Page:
I've purchased a house with an outside outlet about 100 feet from the house. It is a GFCI, wired with 10 AWG outside rated wire (I assume because of the distance), run through conduit underground to the basement, where it ends at a 20 amp breaker. Inside the basement, there is a 12 AWG circuit that serves a nearby outside outlet on the deck, tapped into the 10 AWG wire inside a box. It all looks good, but question 1 is: Is it legit to tap into the 10 AWG wire with 12 AWG to serve nearby outside outlet? If so, can I tap another 12 AWG wire into the box to add another nearby outside outlet? (I would probably use WAGO flat connectors rather than try to twist two 10 AWG and two 12 AWG wires together.). Thanks in advance!

  • This is a good case for either a GFCI breaker, or for one GFCI as the first device (inside the house) and the other devices fed from its LOAD terminals. All three of the outlets need GFCI protection, and GFCIs (even "weatherproof" ones) tend to fail when outside, even with proper "in use" covers on the outlets. Far better to keep that inside (and have just one, or a breaker) rather than needing 3 (and your description implies that the existing nearby outlet is NOT GFCI which is a no-no for an outdoor outlet.) – Ecnerwal May 21 '20 at 4:04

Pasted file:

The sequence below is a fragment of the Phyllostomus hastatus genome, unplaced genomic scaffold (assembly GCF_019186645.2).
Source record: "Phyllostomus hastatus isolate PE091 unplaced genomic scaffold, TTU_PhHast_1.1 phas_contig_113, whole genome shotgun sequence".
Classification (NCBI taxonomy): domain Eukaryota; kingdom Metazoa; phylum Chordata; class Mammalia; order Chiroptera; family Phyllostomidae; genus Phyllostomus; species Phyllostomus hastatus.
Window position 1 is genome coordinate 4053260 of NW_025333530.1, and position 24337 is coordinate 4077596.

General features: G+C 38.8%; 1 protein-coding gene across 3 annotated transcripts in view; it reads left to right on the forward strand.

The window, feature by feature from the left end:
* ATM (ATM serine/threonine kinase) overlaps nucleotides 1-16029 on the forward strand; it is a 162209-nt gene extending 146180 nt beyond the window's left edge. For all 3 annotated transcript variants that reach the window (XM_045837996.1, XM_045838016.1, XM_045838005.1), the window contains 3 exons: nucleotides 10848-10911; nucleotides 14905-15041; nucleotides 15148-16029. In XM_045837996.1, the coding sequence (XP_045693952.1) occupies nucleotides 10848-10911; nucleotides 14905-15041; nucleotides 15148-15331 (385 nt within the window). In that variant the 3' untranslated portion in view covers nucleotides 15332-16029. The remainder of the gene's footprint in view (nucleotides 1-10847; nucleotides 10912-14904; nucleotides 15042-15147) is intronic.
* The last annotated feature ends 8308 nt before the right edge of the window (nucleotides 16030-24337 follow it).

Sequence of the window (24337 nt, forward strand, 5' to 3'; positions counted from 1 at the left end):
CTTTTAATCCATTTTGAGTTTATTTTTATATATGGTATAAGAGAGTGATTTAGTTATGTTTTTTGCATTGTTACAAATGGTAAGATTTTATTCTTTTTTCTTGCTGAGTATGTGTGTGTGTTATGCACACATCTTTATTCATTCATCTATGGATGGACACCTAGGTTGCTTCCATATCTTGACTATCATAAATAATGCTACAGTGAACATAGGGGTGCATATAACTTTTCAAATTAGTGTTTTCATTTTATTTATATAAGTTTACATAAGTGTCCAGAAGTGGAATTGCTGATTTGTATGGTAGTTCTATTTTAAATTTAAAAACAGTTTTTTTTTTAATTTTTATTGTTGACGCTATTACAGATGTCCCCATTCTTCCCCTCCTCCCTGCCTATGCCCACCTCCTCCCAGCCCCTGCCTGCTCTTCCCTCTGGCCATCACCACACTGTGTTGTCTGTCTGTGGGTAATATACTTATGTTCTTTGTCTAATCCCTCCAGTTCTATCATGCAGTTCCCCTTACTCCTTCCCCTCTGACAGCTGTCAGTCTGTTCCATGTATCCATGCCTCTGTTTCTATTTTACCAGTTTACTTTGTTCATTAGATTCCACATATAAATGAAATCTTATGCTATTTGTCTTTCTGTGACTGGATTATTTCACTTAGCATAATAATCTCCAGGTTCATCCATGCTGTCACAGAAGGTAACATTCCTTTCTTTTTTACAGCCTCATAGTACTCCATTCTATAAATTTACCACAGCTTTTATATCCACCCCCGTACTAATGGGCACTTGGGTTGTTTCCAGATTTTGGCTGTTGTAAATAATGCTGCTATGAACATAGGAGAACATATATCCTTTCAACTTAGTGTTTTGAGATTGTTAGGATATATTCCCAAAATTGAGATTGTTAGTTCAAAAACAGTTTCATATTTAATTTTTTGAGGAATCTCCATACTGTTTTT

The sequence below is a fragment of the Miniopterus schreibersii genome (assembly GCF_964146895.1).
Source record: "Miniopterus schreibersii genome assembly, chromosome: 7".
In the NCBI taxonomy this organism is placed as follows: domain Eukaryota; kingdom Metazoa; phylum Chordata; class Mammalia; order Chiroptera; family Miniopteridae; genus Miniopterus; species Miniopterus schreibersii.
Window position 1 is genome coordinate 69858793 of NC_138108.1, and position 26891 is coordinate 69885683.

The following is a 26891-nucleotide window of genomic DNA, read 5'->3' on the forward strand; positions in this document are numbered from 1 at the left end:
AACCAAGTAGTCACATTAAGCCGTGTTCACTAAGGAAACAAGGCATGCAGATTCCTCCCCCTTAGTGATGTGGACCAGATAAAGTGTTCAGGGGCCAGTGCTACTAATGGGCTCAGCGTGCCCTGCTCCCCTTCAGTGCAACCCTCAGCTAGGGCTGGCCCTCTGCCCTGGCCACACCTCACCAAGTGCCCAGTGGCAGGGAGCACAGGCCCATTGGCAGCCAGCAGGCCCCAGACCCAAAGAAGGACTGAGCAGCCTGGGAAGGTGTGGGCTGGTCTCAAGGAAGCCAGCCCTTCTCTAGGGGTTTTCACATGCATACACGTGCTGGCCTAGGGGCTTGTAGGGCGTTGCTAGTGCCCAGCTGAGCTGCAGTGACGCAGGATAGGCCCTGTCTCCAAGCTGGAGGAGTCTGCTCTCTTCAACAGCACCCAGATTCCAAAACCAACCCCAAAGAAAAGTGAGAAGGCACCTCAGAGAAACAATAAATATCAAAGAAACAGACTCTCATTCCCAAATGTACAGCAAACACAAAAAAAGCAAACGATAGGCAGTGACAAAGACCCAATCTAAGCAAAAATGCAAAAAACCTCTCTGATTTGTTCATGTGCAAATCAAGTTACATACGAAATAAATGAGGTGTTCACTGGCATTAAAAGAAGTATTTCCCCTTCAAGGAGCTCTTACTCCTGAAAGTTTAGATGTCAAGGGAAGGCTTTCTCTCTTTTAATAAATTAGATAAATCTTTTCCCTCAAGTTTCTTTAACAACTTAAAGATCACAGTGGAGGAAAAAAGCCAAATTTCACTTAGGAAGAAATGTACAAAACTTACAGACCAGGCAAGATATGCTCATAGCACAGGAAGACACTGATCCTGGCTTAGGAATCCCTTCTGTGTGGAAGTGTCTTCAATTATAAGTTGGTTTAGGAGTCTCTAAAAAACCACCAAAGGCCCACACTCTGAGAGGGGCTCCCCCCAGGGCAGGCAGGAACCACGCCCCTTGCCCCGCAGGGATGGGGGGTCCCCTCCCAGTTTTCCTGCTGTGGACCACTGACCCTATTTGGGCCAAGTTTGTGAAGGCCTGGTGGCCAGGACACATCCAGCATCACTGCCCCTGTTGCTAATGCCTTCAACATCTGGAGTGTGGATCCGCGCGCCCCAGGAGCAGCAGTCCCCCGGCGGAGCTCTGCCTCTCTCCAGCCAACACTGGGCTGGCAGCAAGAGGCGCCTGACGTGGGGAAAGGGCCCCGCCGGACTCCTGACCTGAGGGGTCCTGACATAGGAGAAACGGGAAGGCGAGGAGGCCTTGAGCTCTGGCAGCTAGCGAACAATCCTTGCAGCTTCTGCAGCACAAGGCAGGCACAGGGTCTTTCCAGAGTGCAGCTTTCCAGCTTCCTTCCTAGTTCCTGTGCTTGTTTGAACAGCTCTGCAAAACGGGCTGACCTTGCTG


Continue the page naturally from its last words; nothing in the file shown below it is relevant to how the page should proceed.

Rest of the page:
You can combine whatever wires you want provided they are all large enough - 12 or larger for a standard 20A circuit, so 10 is fine.

You need to check each specific type to make sure, but there are definitely Ideal and other brands of wire nuts that can handle ranges of wires up to 4 #10.


Mixing wire sizes is OK as long as the overcurrent protection is sized to the minimum sized wire.

None of the outlets you described seem to be circuits that require dedicated circuits so adding a receptacle tap should not be a problem. You may have box fill issues, each #10 requires 2.50 cu in, and each #12 requires 2.25 cu in, all grounds count as one of the largest size, and if there is a device mounted in the box it counts as two wires.

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